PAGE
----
Doctoral Dissertations


Comparative analyses of geophysical methods for determining shear wave velocity of soils


"The Missouri Department of Transportation (MoDOT) routinely acquires seismic cone penetrometer (SCPT) shear wave velocity control as part of the routine investigation of soils at highway structures or other geotechnical sites within the Mississippi Embayment. In an effort to ensure their geotechnical investigations are as effective and efficient as possible, the SCPT tool and several available alternatives (crosshole: CH; multichannel analysis of surface waves: MASW; and refraction microtremor: ReMi) were evaluated and compared on the basis of the interpretation of processed field data acquired at two test sites in the Poplar Bluff area, southeast Missouri. These four methods for determining the shear wave velocity of soils were subsequently ranked in terms of accuracy, functionality, cost effectiveness, other considerations and overall utility. On the basis of the comparative analyses, it is concluded that MASW data are generally more reliable than SCPT data, comparable to quality ReMi data and only slightly less accurate than CH data. However, MASW's other advantages generally make it a superior choice over the other methods for general soil classification purposes to depths of 100 ft. (as per NEHRP recommendations)"--Abstract, page iii.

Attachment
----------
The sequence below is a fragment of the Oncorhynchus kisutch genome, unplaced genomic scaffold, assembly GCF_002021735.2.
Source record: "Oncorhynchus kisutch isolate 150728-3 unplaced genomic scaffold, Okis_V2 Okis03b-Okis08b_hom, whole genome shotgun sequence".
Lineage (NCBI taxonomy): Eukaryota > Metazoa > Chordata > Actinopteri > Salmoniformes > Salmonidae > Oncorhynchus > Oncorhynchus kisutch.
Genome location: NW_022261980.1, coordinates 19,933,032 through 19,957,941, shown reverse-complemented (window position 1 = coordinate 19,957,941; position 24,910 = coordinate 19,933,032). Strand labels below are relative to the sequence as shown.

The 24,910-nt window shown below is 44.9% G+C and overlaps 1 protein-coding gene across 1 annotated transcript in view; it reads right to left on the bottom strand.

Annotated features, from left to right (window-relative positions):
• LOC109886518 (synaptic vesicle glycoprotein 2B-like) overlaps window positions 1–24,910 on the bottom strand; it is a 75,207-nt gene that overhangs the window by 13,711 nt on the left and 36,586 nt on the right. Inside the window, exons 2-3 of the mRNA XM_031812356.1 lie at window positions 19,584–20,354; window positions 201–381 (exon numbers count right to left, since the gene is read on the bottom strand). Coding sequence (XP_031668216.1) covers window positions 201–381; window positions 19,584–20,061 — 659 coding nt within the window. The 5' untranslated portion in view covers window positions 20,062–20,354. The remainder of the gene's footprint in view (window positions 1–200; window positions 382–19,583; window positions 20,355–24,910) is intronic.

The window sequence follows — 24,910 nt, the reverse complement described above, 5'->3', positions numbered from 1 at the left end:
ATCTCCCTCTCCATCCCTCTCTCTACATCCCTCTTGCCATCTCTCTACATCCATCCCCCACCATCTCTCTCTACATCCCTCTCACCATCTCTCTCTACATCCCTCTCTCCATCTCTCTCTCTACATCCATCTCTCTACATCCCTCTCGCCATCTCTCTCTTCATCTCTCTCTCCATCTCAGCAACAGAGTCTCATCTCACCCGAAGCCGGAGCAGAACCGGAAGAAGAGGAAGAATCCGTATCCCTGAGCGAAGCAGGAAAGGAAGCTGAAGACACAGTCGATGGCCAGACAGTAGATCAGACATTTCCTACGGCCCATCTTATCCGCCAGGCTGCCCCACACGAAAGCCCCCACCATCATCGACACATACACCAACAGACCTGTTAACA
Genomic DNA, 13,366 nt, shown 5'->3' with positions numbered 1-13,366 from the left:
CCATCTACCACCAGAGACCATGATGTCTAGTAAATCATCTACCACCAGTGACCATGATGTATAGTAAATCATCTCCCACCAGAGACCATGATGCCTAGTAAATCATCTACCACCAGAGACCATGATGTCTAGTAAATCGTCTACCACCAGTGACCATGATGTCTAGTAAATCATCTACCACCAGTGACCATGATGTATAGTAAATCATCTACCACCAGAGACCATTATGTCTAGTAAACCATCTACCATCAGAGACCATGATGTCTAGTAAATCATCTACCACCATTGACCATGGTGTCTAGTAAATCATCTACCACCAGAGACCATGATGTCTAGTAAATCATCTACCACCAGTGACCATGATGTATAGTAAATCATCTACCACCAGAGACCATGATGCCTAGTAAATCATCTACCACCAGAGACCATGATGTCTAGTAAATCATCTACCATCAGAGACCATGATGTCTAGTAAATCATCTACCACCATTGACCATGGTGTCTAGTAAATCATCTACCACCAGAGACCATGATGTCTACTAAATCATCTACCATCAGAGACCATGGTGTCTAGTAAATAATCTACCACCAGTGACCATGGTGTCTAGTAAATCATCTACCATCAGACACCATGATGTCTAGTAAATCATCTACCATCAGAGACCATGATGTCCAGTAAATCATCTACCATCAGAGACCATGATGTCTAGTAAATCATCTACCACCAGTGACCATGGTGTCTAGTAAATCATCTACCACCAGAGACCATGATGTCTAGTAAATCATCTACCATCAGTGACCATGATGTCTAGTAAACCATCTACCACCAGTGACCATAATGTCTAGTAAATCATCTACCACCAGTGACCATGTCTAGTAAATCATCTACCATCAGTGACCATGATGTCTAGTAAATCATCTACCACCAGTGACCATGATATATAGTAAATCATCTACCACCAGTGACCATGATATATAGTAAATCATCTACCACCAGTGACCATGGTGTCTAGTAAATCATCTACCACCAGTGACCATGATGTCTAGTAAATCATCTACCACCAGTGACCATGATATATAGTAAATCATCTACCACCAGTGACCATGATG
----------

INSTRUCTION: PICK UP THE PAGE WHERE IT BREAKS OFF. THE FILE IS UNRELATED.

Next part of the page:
Anderson, Neil L. (Neil Lennart), 1954-

Committee Member(s)

Rupert, Gerald B., 1930-2016
Rogers, J. David
Stephenson, Richard Wesley
Rechtien, Richard Douglas


Geosciences and Geological and Petroleum Engineering

Degree Name

Ph. D. in Geology and Geophysics


Missouri. Department of Transportation


University of Missouri--Rolla

Publication Date

Spring 2006


xii, 164 pages

Note about bibliography

Includes bibliographical references (pages 159-163).


© 2006 Thanop Thitimakorn, All rights reserved.

Document Type

Dissertation - Citation

File Type




Subject Headings

Shear waves -- Measurement
Soil dynamics -- Testing -- Methodology
Surface waves -- Measurement

Thesis Number

T 8992

Print OCLC #


Link to Catalog Record

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